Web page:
02 February 2012


I have long loved the mournful, hollow, resinous sound of the bow when it slides with an ache across the body of the cello. I imagine it brings pain to the bow and strings at the same time as it brings me tears and creates an unmistakable aura of otherness.

Driving home from mom and dad's, head swimming with what it must mean for Joshua to have his father gone and listening, quite by chance, to R.E.M.'s "Sweetness Follows" as the road rises at the nine-mile mark on Highway 70. The cello's lonesome notes pervade the dim interior of my pick-up and reverberate in my head. "Readying to bury your father and your mother....what would you think if you lost the other....yeah, yeah we were altogether lost in our little lives...."

The five of us together again (with Angela and Joshua having been in Arkansas for about ten days), we found ourselves sitting by the fire, talking uneasily about the details of death. Of the small, handmade wooden box that holds Alvin's remains. About the sweet posey of scarlet roses that topped it at the burial service on the windy plains of Arkansas. Of the way his color changed to cooler hues in the last moments of earthly existence. About the very realness of how Pam trembled and had to escape the room after her husband peacefully slipped from this life to his eternal home. It all makes me awfully uncomfortable, as it does anyone, I suppose. But there are the facts, staring back at us, saying "we can't help it." These are facts we don't have to deal with often, thankfully.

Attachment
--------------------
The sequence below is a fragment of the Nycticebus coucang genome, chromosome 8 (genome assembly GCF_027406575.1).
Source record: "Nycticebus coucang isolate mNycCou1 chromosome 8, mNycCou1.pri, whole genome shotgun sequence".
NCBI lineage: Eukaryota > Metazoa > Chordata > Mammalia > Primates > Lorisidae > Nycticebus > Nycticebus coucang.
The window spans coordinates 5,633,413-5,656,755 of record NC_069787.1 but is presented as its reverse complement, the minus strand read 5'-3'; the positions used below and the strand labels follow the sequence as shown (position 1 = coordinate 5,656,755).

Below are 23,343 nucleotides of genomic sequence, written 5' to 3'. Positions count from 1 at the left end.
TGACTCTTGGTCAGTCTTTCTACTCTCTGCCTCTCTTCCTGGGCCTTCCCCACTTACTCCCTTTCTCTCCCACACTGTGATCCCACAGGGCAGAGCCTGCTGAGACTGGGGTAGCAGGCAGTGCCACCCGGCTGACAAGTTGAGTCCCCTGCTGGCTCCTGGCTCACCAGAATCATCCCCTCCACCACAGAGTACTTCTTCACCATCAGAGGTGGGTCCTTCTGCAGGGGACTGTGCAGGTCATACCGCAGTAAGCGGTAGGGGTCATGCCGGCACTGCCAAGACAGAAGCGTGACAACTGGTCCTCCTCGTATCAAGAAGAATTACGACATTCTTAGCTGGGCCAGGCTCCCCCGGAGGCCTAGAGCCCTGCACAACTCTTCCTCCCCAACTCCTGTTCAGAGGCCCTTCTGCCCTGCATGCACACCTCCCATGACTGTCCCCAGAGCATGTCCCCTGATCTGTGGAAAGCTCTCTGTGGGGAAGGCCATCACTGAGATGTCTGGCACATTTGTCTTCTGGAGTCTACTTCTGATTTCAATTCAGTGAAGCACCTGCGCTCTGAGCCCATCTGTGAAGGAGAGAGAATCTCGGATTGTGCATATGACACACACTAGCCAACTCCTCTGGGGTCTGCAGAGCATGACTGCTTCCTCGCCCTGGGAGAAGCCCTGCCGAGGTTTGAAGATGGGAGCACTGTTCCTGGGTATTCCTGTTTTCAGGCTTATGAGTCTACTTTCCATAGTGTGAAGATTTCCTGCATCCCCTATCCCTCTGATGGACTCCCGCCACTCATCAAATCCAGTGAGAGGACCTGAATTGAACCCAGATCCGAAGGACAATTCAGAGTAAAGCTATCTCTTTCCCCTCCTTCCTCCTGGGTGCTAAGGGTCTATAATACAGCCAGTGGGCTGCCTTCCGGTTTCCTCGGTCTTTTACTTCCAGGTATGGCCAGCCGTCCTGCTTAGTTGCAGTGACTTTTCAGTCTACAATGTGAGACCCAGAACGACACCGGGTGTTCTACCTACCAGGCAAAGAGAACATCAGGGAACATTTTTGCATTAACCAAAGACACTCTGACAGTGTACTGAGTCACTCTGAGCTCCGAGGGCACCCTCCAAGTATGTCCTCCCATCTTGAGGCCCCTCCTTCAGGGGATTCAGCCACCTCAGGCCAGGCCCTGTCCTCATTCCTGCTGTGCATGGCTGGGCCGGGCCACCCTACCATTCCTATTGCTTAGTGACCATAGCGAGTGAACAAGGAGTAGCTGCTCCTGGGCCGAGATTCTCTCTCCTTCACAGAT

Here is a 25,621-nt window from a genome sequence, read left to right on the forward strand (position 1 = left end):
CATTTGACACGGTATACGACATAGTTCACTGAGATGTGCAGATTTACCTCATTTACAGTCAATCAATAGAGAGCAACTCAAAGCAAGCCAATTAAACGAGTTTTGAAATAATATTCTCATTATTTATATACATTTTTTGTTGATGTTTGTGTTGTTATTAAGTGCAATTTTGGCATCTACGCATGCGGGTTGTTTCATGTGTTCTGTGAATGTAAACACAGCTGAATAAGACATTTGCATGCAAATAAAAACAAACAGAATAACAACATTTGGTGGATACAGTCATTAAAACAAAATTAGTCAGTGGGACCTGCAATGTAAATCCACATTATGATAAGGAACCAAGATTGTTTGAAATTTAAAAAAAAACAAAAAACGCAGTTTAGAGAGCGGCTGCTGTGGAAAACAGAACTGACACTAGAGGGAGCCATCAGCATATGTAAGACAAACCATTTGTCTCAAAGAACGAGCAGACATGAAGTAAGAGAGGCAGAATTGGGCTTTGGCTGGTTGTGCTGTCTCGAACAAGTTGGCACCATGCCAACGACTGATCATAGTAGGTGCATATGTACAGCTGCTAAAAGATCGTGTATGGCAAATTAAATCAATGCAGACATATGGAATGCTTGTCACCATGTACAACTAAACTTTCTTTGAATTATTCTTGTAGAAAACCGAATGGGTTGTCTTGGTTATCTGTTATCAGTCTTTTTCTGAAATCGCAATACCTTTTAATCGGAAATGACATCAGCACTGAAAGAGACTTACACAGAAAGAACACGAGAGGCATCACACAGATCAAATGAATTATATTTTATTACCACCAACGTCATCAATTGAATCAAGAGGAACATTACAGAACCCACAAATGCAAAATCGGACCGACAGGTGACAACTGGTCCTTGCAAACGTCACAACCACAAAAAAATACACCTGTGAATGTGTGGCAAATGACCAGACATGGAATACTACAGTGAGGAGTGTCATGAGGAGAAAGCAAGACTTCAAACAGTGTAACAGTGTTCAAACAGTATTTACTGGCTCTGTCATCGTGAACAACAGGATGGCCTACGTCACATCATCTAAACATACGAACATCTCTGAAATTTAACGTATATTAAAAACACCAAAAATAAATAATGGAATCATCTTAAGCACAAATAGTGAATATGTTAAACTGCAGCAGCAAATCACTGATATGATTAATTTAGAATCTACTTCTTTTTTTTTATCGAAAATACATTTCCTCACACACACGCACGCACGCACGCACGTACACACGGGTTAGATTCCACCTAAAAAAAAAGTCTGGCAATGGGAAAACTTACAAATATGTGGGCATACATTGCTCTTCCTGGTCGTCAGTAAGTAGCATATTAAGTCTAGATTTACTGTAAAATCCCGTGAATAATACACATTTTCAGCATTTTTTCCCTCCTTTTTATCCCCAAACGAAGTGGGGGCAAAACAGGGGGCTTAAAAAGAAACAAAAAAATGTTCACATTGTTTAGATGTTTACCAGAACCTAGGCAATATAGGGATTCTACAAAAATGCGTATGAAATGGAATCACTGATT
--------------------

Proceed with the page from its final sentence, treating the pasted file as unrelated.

And Joshua, this fair-haired, kind, clever, thoughtful man who was a stranger to me nine years ago when he married my sister -- he sits across the room from me, his eyes a bit distant but his head squarely on his shoulders. I feel such a surge of tenderness for him in this moment. There is a deepening -- I love him, he lost one he loves, I love him more. This sort of growth comes with shared life experience, with grief, with age, and is something I have not understood to be this kind of true until now.

Alvin died on January 24th, the day I turned thirty-five, the day I shuddered with the realization that I'm five years away from forty, the day I began internalizing that things really are changing, that those I love desperately will not always be with me, that I will be the elder some day. Soon.

Until then, we remember those who have gone from us. We shall share their stories and their wisdom to keep them with us. We cling happily to those who are yet with us, and we live in gratitude for the days we have together here -- for the beauty we create and share and taste together. And we will live in grateful expectation of the heavenlies that will be ours when we are released and all go singing, shining home.